18th century, 19th century (Temporal Keyword)

1-7 (7 Records)

The African American Cemetery at Catoctin Furnace: Bridging the Past and the Future (2016)
DOCUMENT Citation Only Jane I. Seiter.

The Catoctin African American Cemetery is the resting place of at least 50 individuals who labored at Catoctin Furnace and its surrounding community from the 1770s to the 1840s. Many of these men and women were enslaved workers, while others were possibly part of the free black population that also lived and worked at the furnace. In 2014, an ambitious project to preserve, protect, and interpret the cemetery was launched. Documentary research, forensic analysis, and geophysical investigations...

Archaeology of Pierre Metoyer’s 18th-Century French Colonial Plantation Site, Natchitoches, Louisiana (2016)
DOCUMENT Citation Only Clete Rooney. David Morgan. Kevin C. MacDonald.

This paper discusses recent findings and interpretations at the 18th century plantation of Pierre Metoyer, a prominent resident of French colonial Louisiana. Metoyer is historically best known for his relationship with Marie-Thérèse Coincoin, a freed slave of African descent living in the Natchitoches area in the 1700s and one of the most important founding ancestors of the regional Creole community. Since 2011 the National Park Service’s Southeast Archeological Center (SEAC) has been assisting...

A Comparative Investigation of Plantation Spatial Organization on Two British Caribbean Sugar Estates (2013)
DOCUMENT Citation Only Lynsey A. Bates.

Tracing the relationship between the development of plantation landscapes and the people who interacted with, altered and maintained those landscapes provides a constructive approach to comparatively analyze slavery across divergent spatial and temporal contexts. The plantation system in Atlantic World contexts required that estate owners create a suite of strategies that maximized labor, time and space to make cash crop production profitable. To address this issue, this paper investigates two...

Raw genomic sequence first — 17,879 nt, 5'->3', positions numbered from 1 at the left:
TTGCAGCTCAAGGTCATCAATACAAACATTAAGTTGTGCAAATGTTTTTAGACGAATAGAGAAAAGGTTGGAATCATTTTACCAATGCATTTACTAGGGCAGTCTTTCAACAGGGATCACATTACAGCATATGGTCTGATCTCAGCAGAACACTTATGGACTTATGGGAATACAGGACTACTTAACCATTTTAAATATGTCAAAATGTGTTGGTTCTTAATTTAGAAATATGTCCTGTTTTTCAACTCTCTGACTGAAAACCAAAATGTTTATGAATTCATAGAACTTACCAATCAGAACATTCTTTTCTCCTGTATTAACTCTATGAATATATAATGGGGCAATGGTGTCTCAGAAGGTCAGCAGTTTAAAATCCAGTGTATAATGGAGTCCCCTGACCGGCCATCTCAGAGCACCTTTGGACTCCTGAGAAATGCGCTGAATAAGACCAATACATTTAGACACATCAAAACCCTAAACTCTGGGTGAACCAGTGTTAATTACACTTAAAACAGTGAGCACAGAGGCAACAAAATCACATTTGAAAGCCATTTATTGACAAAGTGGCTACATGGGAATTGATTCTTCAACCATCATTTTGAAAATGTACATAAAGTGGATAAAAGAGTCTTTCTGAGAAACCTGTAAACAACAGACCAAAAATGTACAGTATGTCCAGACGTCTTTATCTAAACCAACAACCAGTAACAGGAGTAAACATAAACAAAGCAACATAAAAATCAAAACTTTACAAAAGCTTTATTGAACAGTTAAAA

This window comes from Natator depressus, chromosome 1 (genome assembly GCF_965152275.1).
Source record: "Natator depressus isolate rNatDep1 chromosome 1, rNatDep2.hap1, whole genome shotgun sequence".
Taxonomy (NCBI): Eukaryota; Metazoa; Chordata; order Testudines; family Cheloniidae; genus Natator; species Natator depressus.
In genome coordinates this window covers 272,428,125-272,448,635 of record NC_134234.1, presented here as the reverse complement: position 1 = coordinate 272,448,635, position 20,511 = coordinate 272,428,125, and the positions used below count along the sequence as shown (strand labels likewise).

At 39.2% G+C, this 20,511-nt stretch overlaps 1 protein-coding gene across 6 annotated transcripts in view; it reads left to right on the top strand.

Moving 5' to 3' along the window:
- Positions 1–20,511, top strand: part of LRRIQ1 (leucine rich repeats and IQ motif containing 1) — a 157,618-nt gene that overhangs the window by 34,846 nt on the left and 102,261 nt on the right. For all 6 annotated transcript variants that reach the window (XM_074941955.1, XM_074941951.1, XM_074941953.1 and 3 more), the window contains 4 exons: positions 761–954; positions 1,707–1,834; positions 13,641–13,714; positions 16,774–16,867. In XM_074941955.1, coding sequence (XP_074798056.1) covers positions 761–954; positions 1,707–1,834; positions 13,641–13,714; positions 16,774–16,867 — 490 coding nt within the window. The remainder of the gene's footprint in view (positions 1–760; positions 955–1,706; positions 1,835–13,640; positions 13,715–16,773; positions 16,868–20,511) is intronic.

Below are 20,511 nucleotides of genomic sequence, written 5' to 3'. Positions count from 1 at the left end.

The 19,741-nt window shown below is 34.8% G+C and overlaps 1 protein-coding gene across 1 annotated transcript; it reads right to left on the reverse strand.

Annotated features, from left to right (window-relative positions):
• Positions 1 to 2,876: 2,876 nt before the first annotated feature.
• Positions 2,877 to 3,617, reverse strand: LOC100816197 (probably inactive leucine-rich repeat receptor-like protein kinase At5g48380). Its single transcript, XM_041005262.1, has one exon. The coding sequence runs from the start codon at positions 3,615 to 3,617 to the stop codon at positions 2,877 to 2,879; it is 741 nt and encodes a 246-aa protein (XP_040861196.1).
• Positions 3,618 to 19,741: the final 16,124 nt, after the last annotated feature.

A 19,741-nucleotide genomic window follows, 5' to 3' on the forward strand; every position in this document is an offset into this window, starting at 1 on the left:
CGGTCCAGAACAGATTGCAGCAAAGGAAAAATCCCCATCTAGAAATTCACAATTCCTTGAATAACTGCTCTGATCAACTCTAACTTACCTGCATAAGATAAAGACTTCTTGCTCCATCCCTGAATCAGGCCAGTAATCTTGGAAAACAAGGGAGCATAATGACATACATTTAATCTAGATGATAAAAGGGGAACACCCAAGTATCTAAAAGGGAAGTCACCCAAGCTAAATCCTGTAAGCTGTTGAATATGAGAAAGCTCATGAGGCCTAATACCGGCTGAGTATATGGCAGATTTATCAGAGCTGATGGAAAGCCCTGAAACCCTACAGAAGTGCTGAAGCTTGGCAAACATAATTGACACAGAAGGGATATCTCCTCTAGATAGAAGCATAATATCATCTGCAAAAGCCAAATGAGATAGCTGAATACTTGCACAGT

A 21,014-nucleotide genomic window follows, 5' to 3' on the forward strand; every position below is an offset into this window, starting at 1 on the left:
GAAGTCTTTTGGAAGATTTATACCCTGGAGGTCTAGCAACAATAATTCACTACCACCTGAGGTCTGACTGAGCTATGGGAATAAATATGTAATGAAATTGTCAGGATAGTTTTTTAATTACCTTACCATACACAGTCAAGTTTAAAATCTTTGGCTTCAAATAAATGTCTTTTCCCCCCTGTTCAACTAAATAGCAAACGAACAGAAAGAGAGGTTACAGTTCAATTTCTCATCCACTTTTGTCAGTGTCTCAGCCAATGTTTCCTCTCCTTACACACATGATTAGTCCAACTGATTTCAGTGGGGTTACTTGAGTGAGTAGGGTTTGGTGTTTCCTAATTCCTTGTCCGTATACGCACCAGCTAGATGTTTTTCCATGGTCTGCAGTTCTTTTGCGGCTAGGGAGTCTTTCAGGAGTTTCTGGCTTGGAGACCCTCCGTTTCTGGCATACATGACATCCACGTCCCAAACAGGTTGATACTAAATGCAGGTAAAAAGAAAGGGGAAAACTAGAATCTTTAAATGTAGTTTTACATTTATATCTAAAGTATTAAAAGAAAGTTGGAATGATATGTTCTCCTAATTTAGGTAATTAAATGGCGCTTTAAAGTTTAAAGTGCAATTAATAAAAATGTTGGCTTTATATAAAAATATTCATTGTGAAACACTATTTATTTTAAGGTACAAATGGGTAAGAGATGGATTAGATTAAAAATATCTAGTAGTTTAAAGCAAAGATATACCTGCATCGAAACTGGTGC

Dendrochronology at Ash Lawn-Highland (2016)
DOCUMENT Citation Only Michael Worthington.

Over the last few decades, dendrochronology, or the science of tree-ring dating, has become a widely used tool for dating historic houses. In 2014, a comprehensive dendrochronological study was launched at Ash Lawn-Highland in order to establish a dated framework for the various phases of construction at the main house. This paper discusses the results of that study and its effect on the interpretation of the house and its surrounding landscape. 

From Manassas to Montpelier: How the Metal Detecting Community changed my Outlook on Archaeology (2016)
DOCUMENT Citation Only Matthew Reeves.

Engaging with amateur metal detectorists is something that is not new to the discipline of archaeology today, however, some twenty years ago it was a relatively new phenomena. That was the time that Stephen Potter introduced me to working with a relic hunting club in Northern Virginia when I was directing projects at Manassas National Battlefield Park, The success of these projects in both engaging volunteer metal detectorists and results from the artifacts recovered made these surveys a...

The Great House and the Old Plate (2018)
DOCUMENT Citation Only Sean Devlin.

Archaeological interpretations of consumption have long recognized its role in the construction of social identities and in the furtherance of social goals. While much of the historical archaeology of Jamaica, and indeed the Caribbean more broadly, has focused on exploring the consumption choices of enslaved Africans and African descendants, similar studies of archaeologically recovered planter patterns have not received as much attention. Yet, as archaeologies of whiteness are beginning to...

New Perspectives on Human-Plant Histories in Delaware: Acheobotanical Data from the Route 301 Mega Project. (2016)
DOCUMENT Citation Only Justine McKnight.

This paper will focus on the interpretation a large flotation-derived floral dataset produced from seven archaeological mitigations accomplished under the Route 301 Mega Project.   A diverse range of features (wells, cellars, smokehouses, root cellars, middens, kilns, slave quarters) were sampled from a variety of domestic, agricultural and small-scale industrial contexts that comprised the social landscape of rural Delaware during the 1700’s and 1800’s.  The collective floral data make a...